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Int J Soc Psychiatry. 2013 May;59(3):281-7. doi: 10.1177/0020764012438484. Epub 2012 Mar 20.

The Schedule for Evaluating Persistent Symptoms (SEPS): a new method of recording medically unexplained symptoms.

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Centre for Mental Health, Department of Medicine, Imperial College, London, UK.



Medically unexplained symptoms are difficult to measure and in most cases the diagnosis is made either from independent data such as consultants' opinions or medical outcomes, or by proxy measures such as numbers of symptoms or consultations. A valid self-rated measure would be of value in assessing this highly prevalent condition.


To describe a new scale of nine items, the Schedule for Evaluation of Persistent Symptoms (SEPS), its properties, its internal consistency, its distribution in a sample of 470 medical patients, its relationship to social functioning and health anxiety (hypochondriasis), and its construct validity by comparing its results with an independent diagnostic examination of each patient's notes two years subsequent to assessment.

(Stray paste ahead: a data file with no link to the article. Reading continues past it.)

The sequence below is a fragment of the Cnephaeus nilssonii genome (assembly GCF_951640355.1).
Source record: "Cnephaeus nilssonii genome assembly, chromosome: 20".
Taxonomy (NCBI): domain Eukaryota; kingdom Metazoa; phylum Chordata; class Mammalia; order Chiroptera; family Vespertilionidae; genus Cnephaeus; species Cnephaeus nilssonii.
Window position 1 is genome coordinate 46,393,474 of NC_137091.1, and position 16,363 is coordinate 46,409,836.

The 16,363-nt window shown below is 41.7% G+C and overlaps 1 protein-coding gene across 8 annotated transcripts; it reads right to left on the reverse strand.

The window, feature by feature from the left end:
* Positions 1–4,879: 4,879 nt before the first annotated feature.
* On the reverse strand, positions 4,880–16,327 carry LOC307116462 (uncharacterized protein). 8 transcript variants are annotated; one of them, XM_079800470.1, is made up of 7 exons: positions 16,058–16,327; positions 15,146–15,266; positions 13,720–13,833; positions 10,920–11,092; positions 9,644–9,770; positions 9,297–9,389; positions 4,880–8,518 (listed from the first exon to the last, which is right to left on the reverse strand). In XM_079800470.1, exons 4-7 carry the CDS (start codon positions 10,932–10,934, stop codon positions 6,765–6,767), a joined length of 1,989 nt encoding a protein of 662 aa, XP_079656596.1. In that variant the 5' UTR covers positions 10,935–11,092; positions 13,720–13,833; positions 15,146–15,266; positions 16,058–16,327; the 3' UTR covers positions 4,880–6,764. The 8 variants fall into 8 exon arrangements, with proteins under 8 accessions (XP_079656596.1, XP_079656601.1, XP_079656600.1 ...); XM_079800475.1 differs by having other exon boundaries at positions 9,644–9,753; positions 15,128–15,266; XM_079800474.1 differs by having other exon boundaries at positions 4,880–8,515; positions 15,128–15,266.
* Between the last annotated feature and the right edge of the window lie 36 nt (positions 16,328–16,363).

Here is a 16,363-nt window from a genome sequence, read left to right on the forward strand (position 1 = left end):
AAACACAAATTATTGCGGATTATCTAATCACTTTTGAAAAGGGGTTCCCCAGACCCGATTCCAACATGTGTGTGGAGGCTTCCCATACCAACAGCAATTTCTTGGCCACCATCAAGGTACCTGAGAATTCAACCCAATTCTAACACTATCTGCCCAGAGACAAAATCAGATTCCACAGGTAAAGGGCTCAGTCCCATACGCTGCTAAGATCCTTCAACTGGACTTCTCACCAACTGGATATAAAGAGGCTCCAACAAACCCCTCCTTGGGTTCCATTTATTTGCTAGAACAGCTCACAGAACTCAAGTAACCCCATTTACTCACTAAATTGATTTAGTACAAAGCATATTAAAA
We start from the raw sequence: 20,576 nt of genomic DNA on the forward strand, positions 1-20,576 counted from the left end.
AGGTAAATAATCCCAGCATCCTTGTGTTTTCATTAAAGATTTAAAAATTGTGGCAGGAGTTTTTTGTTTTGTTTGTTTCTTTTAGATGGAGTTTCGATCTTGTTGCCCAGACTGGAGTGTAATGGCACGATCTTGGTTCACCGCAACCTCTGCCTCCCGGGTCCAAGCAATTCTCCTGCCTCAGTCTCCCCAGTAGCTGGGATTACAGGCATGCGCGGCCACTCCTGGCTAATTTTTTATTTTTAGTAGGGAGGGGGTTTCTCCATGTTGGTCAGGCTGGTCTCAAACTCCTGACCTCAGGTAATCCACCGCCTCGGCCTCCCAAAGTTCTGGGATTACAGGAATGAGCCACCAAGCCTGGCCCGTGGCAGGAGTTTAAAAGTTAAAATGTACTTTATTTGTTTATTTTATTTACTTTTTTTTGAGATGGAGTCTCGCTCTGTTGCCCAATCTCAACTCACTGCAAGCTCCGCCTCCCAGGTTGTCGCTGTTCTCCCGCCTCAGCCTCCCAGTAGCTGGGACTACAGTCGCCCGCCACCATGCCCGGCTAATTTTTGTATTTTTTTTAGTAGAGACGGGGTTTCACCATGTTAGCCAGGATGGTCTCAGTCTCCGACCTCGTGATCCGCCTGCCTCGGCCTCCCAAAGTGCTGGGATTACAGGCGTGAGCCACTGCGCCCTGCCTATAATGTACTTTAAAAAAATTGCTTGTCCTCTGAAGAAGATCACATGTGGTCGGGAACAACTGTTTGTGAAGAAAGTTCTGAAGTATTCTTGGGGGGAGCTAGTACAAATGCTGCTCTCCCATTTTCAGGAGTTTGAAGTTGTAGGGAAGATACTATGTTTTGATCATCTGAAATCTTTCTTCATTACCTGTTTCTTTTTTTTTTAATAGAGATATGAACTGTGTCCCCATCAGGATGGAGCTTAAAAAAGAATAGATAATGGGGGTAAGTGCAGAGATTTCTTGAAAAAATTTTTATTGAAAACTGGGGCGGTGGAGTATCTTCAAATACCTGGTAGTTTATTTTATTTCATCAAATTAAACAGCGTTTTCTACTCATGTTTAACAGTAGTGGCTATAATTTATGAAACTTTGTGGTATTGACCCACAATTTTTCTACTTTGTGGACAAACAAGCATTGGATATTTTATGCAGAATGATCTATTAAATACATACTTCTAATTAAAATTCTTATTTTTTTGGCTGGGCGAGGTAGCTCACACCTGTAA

A prevalence study was carried out in 405 consenting medical patients in primary care, cardiology, respiratory medicine, gastroenterology and endocrine clinics, in which the SEPS scale, the Health Anxiety Inventory (HAI) and the Social Functioning Questionnaire (SFQ) were each completed.


The mean score on the SEPS scale in 470 patients was 13.4. Exploratory factor analysis revealed two main factors, one concerned focus on symptoms and the other on their attribution. Examination of all data showed a cut-off point of 14 as indicating the presence of pathological medically unexplained symptoms (MUS). Agreement between the consultants' diagnosis and pathological MUS scores was fairly good with a score of 14 or more on the SEPS showing sensitivity of 0.65 and negative predictive accuracy of 0.90.


It is concluded that the SEPS scale has potential value in screening patients with suspected medically unexplained symptoms.

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